Timothy Riesz is taking it into his own hands, and handlebars, to raise funds for Parkinson’s disease research in an event he has dubbed Pedaling the Parkway for Parkinson’s. Over six consecutive days, from Tuesday, June 20, through Sunday, June 25, Riesz will tackle 469.1 miles of the winding Blue Ridge Parkway, and 48,601 feet […]
State Attorney General Josh Stein visited Asheville on June 6 to discuss the region’s efforts to combat the far-reaching effects of the opioid crisis. While not alone among North Carolina counties in dealing with drug abuse, overdoses and drug-related deaths, Buncombe County’s problem is significant, local representatives and Stein said.
Asheville is on the leading edge of recovery therapies, with two new businesses offering treatment for injuries, dehydration, hangovers, jet lag and a variety of illnesses.
According to a host of experts in Asheville and around the nation, female patients are likely to experience more dismissals of symptoms and receive less medical knowledge about their diseases as a result of “gender bias in medicine.” The long-standing prejudice is well-known within the medical community — and women are still taking the brunt of it, experts say.
When the DOT finally decided on a design for Section B of the Connector project in 2015, many stakeholders thought they saw light at the end of a very long tunnel. Other residents, however, see serious flaws in Alternative 4B, questioning whether the project’s long-term benefits will justify the sacrifices their neighborhoods must make to see it completed.
At a May 19 workshop, the greenway advocacy organization Friends of Connect Buncombe hosted a national expert, along with several local bright lights, to discuss strategies for supercharging greenway development.
Health coaches serve as partners to other health professionals, helping clients balance diet, rest, exercise and stress to achieve maximum well-being.
Athlete defies age For 90-year-old track and field athlete Cory Hartbarger, the greatest competitor he has defeated in sports is age. “I’ve had a lot of health concerns [heart surgery, diabetes, arthritis] and have been very fortunate to stay alive this long, but I wouldn’t be able to do it if I didn’t continue to […]
Each week, Xpress highlights notable WNC crowdsourcing initiatives that may inspire readers to become new faces in the crowd. This week features the inaugural product line by The Bright Angle, a recording project by the Mountain Chamber Jazz Ensemble and a community center called Songbird Sanctuary.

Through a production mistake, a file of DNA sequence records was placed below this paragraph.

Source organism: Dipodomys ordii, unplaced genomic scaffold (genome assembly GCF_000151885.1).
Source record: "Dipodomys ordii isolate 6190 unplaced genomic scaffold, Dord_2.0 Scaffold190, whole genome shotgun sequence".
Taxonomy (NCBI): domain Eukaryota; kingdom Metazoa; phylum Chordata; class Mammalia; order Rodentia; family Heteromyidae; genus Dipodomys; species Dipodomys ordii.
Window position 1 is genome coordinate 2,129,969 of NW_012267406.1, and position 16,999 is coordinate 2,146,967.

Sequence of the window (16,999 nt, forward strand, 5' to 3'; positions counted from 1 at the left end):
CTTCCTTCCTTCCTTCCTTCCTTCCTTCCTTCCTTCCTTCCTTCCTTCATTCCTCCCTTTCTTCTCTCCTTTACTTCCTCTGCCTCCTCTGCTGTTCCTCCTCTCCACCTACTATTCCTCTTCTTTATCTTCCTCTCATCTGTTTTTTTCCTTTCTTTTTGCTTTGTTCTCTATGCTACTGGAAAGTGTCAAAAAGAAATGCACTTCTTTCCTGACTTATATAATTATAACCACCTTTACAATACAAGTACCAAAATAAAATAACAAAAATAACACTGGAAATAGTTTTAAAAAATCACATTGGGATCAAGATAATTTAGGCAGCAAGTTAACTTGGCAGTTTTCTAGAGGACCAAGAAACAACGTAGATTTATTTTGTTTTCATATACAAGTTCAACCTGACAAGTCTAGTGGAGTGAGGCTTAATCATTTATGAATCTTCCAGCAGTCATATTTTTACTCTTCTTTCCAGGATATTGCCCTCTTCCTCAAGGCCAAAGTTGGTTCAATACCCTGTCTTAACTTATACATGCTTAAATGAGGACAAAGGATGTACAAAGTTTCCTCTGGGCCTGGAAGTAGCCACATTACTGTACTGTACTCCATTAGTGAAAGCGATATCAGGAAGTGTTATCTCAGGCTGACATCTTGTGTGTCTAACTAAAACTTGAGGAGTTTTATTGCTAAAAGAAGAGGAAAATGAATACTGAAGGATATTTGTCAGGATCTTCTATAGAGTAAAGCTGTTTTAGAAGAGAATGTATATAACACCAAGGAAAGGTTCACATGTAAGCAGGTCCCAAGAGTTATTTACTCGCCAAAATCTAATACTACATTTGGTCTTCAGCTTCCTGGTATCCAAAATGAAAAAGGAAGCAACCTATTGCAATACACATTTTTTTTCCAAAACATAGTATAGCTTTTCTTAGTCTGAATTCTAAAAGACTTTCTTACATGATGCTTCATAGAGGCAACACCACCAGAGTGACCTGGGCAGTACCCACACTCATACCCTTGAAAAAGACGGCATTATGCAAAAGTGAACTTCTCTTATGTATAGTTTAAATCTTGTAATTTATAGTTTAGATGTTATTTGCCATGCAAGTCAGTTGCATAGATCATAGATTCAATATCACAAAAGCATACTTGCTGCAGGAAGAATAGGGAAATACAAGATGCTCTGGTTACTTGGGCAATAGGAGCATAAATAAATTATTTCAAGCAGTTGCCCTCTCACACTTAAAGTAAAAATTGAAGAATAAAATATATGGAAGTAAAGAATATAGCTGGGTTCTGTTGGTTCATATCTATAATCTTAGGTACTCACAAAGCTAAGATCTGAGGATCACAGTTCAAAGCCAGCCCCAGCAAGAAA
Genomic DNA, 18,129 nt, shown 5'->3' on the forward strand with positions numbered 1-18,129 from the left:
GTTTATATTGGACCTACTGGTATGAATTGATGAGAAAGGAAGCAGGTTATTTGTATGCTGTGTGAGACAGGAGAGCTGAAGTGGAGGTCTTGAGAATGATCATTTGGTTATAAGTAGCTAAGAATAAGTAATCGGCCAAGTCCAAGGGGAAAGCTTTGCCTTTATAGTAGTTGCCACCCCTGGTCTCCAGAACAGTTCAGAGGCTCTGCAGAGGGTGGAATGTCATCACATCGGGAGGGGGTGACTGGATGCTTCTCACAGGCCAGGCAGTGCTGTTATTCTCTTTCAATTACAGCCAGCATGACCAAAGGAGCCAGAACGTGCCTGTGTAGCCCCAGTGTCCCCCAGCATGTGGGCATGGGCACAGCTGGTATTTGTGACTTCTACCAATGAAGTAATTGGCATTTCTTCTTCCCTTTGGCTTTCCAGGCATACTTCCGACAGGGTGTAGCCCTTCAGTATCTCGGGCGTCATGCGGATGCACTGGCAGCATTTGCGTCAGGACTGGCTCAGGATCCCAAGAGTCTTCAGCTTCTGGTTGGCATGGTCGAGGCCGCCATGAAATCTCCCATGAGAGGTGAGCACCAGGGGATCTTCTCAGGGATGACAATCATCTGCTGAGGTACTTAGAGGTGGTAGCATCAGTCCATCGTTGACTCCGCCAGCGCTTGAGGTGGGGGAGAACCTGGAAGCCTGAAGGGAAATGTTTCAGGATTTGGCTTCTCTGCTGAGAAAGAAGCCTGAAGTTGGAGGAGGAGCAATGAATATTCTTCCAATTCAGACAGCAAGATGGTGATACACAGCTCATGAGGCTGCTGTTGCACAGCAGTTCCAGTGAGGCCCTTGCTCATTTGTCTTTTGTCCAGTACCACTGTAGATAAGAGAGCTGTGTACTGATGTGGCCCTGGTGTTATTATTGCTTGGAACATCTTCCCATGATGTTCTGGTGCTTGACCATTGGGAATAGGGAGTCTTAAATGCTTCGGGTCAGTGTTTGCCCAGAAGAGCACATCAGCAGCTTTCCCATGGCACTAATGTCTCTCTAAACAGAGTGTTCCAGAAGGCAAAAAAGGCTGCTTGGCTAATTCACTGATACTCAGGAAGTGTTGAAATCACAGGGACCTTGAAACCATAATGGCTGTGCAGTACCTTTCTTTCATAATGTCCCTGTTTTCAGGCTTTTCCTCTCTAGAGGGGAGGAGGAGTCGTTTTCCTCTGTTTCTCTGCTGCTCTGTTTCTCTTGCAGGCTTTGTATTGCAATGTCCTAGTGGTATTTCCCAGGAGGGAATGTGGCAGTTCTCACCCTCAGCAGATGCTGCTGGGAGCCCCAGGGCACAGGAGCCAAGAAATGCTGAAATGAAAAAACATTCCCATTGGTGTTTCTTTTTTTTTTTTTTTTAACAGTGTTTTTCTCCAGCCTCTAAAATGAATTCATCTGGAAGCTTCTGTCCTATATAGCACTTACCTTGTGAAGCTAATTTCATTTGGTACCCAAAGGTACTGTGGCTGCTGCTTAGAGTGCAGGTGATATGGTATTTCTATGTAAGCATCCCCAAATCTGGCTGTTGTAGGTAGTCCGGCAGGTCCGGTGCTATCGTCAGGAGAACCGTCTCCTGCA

Asheville author Suzanne Shaffer writes and speaks about strategies for creating a fulfilling life path in retirement. Shaffer shared some insights and tips on successful aging with Xpress.
For over a decade, Larry and Linnea Wardwell have had one main goal: to bring high-quality herbal medicine into practice. The annual Medicines from the Earth Herb Symposium 2017, planned for the Blue Ridge Assembly in Black Mountain Friday to Sunday, June 2-4, does just that, says Linnea Wardwell. The symposium, which began when the owner of Gaia Herbs […]
Supported by local churches and the Asheville-based MANNA FoodBank, the Leicester Community Welcome Table served almost 10,000 meals last year, delivered about 80 meals a week to shut-ins and generated more than 4,500 hours of volunteer labor.
Nearly 20 percent of Buncombe County’s population is over 65, and most of those have one or more chronic health conditions. Local agencies are stepping up efforts to prevent and treat chronic diseases.
Seeking to preserve the region’s history and traditional culture, local organizations and researchers are working to document the lives and wisdom of WNC’s elders, believing that this provides invaluable context for the area’s present and future.
Successful aging consists of a number of variables. Diet, exercise and socializing are key, but a local couple points to humor and attitude as equally important. The bottom line, says a local geriatrician, is living life to the fullest, regardless of the challenges.
Buncombe County commissioners identified combating opioid abuse and increasing teacher salary supplements as top priorities. But is legal marijuana a viable strategy for achieving those goals, or merely smoke and mirrors?
In a digital age in which we’re purportedly more connected than ever, loneliness is a an epidemic, leading many Asheville residents to seek connection in new and surprising ways.
A variety of Asheville nonprofits include yoga in their offerings to at-risk populations, including the incarcerated, the homeless, and older adults. The organizations stress that any activity that taps into the parasympathetic nervous system creates an inner sense of safety.
Several Asheville nonprofits assist women with breast and gynecological cancer by helping to pay for treatment-related expenses as well as transportation, rent and utility bills.
Asheville residents turned out in scores to show solidarity with the National People’s Climate March on Saturday, April 29. The procession marched through downtown, waving banners and signs, and chanting slogans urging government leaders to recognize climate change data. The marchers, which ranged in age from small children to older residents (and a couple dogs), […]
When Sarah Easterling was pregnant with her first child 11 years ago, she was determined to find the purest products available to clothe and care for her son. “Infants, their bodies are are so small and they’re so vulnerable,” she says. “They are already subjected to so much. I felt like as much as I […]